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Fans intensify fight to save 'Once and Again'

Monday, March 04, 2002

By Barbara Vancheri, Post-Gazette Staff Writer

Fans of "Once and Again" have been saying it with flowers -- gardenias and lilies, to be exact. In an imaginative effort to save the ABC drama, which returns at 10 tonight, supporters have been sending flowers to the offices of two top network executives.

Gardenias are in honor of a January episode called "Gardenia," in which the character of Karen Sammler (Susanna Thompson), a lawyer and the divorced mother of two teens, was struck by a car and seriously injured. Lilies are for the Sela Ward character, Lily, whose divorce and marriage (to Karen's ex-husband) form one of the cornerstones of the show.

The flowers, delivered weekly since the program disappeared from the air in mid-January, are part of a save-this-show campaign that has included ads in the trade publications The Hollywood Reporter and Variety. The ads have cost a combined $6,100 -- paid for by fans, who chipped in anywhere from $5 to $200 or $300 each.

"We want to keep it positive," says Lynda Shulman, a 32-year-old Boston resident who is among the viewers leading the charge. "We know they kept the show on the air for 2 1/2 years, and we're grateful for that. We're not grateful the show's moved seven times, and we feel it can be promoted a little heavier," say, at the rate ABC plugs its new darling "Alias."

Fans have been adding their names to an e-mail petition (the count just topped 10,000) to be delivered today, along with forwarding postcards and copies of their favorite paperbacks to Susan Lyne, ABC Entertainment president. The books are in honor of a bookstore operated by a character on the series.

Despite the unusual tactics, Shulman, a vice president of corporate partnerships for a marketing company, says she's "really a normal person. I've never even written a letter or thought of writing a letter to a network in my life. ... We're hoping at least our voice is heard."

The Hollywood Reporter ad categorizes "Once and Again" this way: "One love story ... 2 broken marriages ... 4 children of divorce ... 22 nominations ... 8 awards for excellence ... vast critical acclaim" and then the kicker, or kick in the head: "2 years -- 7 time slot changes."

The Variety ad, scheduled to appear today, repeats comments about family shows and taking the high road made in recent months by Lyne and Michael Eisner, Disney chairman and CEO. "Ms. Lyne and Mr. Eisner, we are challenging you to stand behind your statements. Take the high road, promote this family show heavily and give it a permanent home," it implores.

ABC has told fans the show will stay in its Monday time slot for the remainder of the season and it will look at the program's ratings. "We want to make it difficult for them to cancel it. We want to have a lot of buzz around it," Shulman says.

Amy Lee, a 20-year-old from Plum who is studying cinema and photography at Ithaca College and happens to be in Australia now, offers to make one of the longest-distance calls in support of "Once and Again." Like Shulman, she's never tried to save a show from the dramatic dustbin.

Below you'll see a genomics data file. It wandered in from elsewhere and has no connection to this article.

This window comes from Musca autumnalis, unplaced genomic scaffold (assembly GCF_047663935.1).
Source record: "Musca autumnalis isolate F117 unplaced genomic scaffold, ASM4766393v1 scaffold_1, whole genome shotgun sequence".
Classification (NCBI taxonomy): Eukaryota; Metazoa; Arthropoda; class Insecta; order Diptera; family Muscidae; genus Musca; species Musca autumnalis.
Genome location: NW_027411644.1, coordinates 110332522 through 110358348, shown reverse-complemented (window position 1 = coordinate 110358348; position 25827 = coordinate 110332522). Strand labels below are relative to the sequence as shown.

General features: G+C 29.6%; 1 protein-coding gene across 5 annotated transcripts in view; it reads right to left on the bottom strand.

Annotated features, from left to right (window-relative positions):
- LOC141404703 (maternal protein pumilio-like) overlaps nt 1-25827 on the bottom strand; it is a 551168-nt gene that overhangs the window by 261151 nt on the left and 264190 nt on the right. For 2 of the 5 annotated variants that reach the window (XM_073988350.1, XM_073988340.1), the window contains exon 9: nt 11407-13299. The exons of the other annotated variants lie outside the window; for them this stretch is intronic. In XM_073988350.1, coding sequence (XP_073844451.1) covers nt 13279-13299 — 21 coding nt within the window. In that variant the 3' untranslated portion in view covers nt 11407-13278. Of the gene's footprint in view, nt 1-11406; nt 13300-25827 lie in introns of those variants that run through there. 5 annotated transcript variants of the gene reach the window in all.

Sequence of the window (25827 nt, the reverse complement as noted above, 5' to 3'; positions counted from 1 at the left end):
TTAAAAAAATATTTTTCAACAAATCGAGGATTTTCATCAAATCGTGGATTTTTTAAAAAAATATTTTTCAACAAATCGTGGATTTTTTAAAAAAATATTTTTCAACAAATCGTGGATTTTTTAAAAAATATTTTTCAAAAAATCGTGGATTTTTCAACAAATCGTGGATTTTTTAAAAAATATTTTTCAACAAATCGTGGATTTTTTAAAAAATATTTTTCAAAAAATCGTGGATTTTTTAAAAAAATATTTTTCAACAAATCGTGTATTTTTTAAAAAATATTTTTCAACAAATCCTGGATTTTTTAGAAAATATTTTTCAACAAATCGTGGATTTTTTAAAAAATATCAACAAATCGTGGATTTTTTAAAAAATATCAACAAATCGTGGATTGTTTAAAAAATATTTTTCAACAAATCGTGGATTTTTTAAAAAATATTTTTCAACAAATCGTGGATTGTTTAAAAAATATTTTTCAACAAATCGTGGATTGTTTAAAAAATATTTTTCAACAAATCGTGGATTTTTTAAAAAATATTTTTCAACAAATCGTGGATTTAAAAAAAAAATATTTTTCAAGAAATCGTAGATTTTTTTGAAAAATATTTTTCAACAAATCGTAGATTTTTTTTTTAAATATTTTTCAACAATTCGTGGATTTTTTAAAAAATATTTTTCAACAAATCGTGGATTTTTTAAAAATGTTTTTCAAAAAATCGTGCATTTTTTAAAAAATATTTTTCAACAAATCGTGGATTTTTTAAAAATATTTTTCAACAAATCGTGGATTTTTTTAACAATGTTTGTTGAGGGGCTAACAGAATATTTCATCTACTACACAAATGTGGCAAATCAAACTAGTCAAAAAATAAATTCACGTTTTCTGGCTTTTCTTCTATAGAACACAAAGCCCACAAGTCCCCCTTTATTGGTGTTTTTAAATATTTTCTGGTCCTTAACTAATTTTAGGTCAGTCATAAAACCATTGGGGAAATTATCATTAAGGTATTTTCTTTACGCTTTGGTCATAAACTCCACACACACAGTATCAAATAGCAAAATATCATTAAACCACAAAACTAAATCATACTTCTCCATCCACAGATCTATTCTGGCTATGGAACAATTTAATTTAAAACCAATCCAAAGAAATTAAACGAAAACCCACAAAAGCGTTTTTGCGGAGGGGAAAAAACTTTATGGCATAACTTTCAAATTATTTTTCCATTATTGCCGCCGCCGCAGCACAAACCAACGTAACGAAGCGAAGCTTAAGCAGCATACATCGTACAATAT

"The only other show I care enough about, 'NYPD Blue,' has never been in danger of cancellation," she writes by e-mail. "Even if 'NYPD Blue' were in danger, I probably would not participate in a campaign to save it. It has had a nice long run, with heavy network promotion and I would feel satisfied with the stories it has told."

Shulman, Lee and others wonder about the state of a TV world where shows such as "The Chair" or "Temptation Island" or yet another "Survivor" survive, and quality ones such as "Once and Again" are bounced around like a John McEnroe backhand.

Talking about the cast of "Once and Again," Lee writes, "They deal with such heavy topics as anorexia, divorce and mental illness in such a realistic but powerful way, that one can't help but relate. I honestly believe that this is the best family show on the air right now, and that it would only benefit parents to sit down with their children every week to watch this show tackle these sensitive issues."

Lee say it's worth the time and effort to save the ABC drama, "if it means I'll be able to watch this, instead of all of the other crap that is out there." And while Lee and Shulman are young women, they say the program is not a chick show (not that there would be anything wrong with that) but one attracting viewers across the board, including teens and middle-aged men.

It now appears that "Once and Again" will get a total of 19 episodes this year, which is two more than the 17 announced in January (but still fewer than the 23 initially scheduled). On the flip side, however, the drama has steadily slipped in the Nielsen ratings.

"Once and Again" finished the 1999-2000 season tied for 46th place with "Dateline NBC" and sandwiched between "The Simpsons" and "Walker, Texas Ranger." For the 2000-2001 season, it dropped to No. 74 in household viewing, a notch below the canceled "Bette."

This year, it's languishing at No. 99 -- the territory occupied by "Love Cruise" and "Wolf Lake" -- out of 175 shows on the list topped by NBC's "Friends." Often, though, a series with good demographics, or viewers prized by advertisers, can hang on, despite low overall ratings.

For background about the show, go to http://abc.com. For information about efforts to save it, check out:


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